Review on Discussion: Economic Outlook for Latvia in the Light of the Crisis in Ukraine

On Wednesday, May 21, the RBS Alumni Association hosted a visit from two of Latvia’s most well known economic analysts who shared their thoughts on the potential impact of the Ukrainian crisis on the economy of Latvia. Martiņš Kazaks (Chief Economist of Swedbank) and Peteris Strautins (Economics Expert at DnB Bank) discussed the direct and indirect influence of these events.


Both speakers agreed that if the conflict does not escalate, it is likely that there will not be a significant negative impact on the EU economy. While there have not been significant economic impacts in Europe, if conditions deteriorate, the consequences could be much higher. In general, the direct impact of these events on the Latvian economy may be seen in a decrease in GDP of about 1%.


Some industry representatives are concerned as to how these events will affect Latvia's exports. Latvia's export to Ukraine are only a very small part of Latvia’s total exports - about only 0,9% - so, by itself, this would not have a large impact on Latvian export statistics. Also as Latvia mainly exports goods to Ukraine, the situation is stable, because the goods export market is easier to substitute. If some specific market or markets close, it is possible to open other ones.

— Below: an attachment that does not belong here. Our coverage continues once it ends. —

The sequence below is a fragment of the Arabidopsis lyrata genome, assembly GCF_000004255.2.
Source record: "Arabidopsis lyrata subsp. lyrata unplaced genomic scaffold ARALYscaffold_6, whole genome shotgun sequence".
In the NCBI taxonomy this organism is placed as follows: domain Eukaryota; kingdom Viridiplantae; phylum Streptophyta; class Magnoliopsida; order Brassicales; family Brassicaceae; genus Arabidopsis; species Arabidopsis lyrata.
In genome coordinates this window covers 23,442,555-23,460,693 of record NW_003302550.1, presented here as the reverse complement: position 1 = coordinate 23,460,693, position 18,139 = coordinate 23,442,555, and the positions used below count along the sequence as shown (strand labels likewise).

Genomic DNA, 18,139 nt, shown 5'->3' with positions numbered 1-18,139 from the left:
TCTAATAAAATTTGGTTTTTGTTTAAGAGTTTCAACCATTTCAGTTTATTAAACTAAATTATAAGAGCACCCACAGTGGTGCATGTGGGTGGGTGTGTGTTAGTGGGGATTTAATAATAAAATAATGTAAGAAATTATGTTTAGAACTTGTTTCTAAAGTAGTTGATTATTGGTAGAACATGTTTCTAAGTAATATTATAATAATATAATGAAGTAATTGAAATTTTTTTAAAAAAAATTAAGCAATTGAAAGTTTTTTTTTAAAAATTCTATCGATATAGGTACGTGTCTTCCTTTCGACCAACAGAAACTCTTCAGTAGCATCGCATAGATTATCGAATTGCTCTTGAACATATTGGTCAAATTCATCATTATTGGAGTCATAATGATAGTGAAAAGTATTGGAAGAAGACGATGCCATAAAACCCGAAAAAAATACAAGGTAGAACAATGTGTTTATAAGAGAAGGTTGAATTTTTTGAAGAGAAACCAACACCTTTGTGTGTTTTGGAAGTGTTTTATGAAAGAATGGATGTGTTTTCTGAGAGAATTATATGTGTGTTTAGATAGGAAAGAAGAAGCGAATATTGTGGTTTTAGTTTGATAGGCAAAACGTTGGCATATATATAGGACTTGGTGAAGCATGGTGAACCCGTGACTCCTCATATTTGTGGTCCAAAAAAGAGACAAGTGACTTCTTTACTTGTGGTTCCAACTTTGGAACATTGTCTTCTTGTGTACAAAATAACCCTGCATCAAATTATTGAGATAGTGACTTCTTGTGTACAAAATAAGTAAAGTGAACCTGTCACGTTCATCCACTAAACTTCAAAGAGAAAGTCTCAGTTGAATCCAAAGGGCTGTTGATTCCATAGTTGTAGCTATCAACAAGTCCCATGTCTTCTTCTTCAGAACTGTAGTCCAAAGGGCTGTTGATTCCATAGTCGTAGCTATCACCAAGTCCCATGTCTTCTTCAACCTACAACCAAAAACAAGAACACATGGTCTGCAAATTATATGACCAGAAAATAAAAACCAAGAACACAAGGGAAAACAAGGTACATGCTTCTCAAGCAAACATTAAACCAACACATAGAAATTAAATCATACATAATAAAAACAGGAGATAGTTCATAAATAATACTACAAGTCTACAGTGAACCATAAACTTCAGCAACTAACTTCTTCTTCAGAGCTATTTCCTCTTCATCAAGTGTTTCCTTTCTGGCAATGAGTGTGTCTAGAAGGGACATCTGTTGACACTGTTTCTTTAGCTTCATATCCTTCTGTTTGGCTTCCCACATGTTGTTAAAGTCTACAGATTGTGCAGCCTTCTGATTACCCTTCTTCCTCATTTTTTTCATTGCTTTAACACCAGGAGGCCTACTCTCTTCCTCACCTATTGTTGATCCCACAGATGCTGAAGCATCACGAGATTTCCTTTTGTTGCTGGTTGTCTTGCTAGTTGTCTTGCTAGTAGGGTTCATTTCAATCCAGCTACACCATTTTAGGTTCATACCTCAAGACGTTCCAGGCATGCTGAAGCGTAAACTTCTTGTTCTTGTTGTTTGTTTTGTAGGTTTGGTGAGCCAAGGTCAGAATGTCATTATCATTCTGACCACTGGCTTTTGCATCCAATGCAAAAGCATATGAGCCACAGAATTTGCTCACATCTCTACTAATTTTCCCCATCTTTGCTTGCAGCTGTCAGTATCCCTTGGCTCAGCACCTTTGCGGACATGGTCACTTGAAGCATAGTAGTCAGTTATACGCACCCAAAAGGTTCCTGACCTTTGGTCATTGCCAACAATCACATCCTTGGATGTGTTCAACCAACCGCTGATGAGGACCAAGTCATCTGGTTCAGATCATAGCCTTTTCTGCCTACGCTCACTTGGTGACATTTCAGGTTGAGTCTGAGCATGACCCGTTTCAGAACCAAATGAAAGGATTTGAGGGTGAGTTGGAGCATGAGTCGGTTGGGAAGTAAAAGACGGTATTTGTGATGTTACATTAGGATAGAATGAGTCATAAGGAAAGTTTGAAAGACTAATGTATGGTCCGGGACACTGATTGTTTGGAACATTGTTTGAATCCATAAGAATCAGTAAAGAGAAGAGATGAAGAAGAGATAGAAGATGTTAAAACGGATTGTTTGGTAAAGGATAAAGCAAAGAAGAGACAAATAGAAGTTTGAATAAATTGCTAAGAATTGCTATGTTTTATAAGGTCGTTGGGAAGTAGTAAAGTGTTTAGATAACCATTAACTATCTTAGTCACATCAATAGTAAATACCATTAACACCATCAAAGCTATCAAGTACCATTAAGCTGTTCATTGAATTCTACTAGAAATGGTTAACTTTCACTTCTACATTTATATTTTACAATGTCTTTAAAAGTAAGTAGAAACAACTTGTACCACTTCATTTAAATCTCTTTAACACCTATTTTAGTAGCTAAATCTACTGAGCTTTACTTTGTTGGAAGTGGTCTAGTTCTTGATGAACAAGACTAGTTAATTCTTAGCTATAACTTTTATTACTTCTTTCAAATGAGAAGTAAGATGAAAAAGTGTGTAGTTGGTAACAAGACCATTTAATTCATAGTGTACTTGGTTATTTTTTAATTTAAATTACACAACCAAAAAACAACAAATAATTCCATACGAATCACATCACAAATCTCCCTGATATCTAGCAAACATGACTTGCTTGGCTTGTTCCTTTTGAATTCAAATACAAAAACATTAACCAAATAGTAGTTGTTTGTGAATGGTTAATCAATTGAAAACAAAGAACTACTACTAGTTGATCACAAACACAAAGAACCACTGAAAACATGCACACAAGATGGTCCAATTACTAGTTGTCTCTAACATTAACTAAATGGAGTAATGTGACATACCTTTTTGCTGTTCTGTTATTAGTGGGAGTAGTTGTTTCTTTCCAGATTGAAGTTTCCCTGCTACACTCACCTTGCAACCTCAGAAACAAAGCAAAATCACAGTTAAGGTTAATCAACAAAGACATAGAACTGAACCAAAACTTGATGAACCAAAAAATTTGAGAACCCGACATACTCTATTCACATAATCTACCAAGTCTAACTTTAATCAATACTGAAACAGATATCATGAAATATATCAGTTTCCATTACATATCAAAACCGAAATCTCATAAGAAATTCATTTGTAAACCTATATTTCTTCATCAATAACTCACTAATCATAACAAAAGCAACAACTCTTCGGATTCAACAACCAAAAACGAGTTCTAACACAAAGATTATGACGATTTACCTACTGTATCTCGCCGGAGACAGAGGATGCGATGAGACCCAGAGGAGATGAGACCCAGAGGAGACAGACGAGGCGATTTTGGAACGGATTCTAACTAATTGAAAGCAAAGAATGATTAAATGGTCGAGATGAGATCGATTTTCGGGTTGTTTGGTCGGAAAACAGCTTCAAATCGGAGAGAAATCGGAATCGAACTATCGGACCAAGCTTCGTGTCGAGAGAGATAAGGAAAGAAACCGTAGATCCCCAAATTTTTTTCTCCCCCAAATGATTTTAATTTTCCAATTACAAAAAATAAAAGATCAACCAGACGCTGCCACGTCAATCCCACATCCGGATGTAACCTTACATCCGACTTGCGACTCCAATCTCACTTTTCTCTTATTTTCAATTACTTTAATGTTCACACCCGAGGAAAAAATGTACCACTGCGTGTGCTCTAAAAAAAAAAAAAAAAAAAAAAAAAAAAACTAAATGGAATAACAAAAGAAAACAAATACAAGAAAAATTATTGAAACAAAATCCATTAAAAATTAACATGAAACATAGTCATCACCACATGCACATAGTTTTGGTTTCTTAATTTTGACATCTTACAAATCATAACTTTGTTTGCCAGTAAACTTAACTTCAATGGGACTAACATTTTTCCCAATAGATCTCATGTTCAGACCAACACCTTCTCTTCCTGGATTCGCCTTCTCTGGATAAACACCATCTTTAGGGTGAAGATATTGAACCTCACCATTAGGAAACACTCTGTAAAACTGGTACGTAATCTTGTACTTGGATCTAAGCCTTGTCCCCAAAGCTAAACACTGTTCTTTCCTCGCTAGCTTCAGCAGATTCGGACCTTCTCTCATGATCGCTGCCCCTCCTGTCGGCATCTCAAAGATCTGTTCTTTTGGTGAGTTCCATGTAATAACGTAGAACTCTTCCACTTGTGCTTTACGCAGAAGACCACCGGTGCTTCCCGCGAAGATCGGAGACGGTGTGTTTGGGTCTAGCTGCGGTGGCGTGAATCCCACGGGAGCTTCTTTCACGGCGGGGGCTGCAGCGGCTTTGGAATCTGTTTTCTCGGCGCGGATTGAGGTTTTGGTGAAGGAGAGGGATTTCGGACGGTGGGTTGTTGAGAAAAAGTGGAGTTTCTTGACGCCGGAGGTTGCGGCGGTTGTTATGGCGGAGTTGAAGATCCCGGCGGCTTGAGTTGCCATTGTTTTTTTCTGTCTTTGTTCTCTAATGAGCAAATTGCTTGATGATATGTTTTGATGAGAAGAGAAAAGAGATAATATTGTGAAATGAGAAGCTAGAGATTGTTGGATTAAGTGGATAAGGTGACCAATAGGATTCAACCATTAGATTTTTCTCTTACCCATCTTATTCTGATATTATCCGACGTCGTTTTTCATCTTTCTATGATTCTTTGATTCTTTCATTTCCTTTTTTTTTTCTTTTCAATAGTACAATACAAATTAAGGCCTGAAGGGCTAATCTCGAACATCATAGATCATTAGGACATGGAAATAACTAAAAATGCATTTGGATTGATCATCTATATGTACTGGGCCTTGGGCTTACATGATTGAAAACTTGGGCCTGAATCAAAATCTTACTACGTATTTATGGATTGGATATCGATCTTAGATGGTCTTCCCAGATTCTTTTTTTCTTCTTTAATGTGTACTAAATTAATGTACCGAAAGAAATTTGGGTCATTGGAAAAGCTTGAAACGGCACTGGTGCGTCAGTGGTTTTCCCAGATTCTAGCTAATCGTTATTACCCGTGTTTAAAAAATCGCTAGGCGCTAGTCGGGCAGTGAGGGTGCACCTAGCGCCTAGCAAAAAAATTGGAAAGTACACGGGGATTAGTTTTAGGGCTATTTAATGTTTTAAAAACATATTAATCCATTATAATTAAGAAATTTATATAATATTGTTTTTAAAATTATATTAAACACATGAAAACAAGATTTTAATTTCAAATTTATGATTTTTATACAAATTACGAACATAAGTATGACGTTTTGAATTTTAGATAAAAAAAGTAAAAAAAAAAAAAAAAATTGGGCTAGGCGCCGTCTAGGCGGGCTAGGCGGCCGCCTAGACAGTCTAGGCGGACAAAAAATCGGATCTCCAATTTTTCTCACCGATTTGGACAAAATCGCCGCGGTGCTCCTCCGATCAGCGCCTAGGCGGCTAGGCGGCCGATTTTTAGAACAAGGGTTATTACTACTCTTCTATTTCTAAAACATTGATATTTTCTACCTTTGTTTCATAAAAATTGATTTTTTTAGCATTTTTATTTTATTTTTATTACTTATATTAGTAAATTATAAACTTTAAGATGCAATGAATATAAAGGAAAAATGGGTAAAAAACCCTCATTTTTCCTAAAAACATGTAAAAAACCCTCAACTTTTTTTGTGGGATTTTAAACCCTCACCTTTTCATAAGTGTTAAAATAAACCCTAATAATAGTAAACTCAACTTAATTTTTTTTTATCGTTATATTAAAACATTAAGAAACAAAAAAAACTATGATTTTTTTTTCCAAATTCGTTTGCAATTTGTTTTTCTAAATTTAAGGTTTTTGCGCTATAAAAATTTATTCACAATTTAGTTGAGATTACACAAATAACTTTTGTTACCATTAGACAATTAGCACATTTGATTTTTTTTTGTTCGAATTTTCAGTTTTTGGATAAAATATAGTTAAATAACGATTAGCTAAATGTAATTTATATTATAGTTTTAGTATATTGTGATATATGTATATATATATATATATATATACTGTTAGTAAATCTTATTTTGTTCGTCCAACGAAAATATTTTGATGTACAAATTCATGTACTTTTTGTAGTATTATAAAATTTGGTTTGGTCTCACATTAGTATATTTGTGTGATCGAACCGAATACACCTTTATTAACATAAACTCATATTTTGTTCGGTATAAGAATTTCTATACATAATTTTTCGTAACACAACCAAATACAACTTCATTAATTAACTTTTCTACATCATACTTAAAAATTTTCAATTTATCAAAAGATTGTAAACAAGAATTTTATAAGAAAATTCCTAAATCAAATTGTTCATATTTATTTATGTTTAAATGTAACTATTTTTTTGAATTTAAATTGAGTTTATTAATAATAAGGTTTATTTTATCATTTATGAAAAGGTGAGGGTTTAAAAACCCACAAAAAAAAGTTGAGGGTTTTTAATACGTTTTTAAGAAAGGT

Overall, the Russian economy seems to be fiscally stable though with small or negative growth in the mid-term. The Russian government is delaying borrowing in international markets, as it has sufficient reserves. Russia is also looking to reduce its dependence on the European market. The recent deal with China for the export of natural gas makes sense as part of this strategy.


The other impact of the Ukrainian crisis for Latvia and Eastern Europe is indirect. As Latvia is geographically very close to Ukraine, it affects the confidence of the entire region and may lead to a reduction in direct investment. Also, these events may have a slight impact on trade relations between the Baltic States and Russia with regards to ruble fluctuations.


The speakers suggested that  the main problems of the Latvian economy remain labour market issues and that these issues are not related to facts in Ukraine. The unemployment rate has fallen, but there very poor labor productivity remains a problem.


After the speakers, the discussion continued in an informal atmosphere with refreshments. RBS says a big thank you to all the speakers and participants.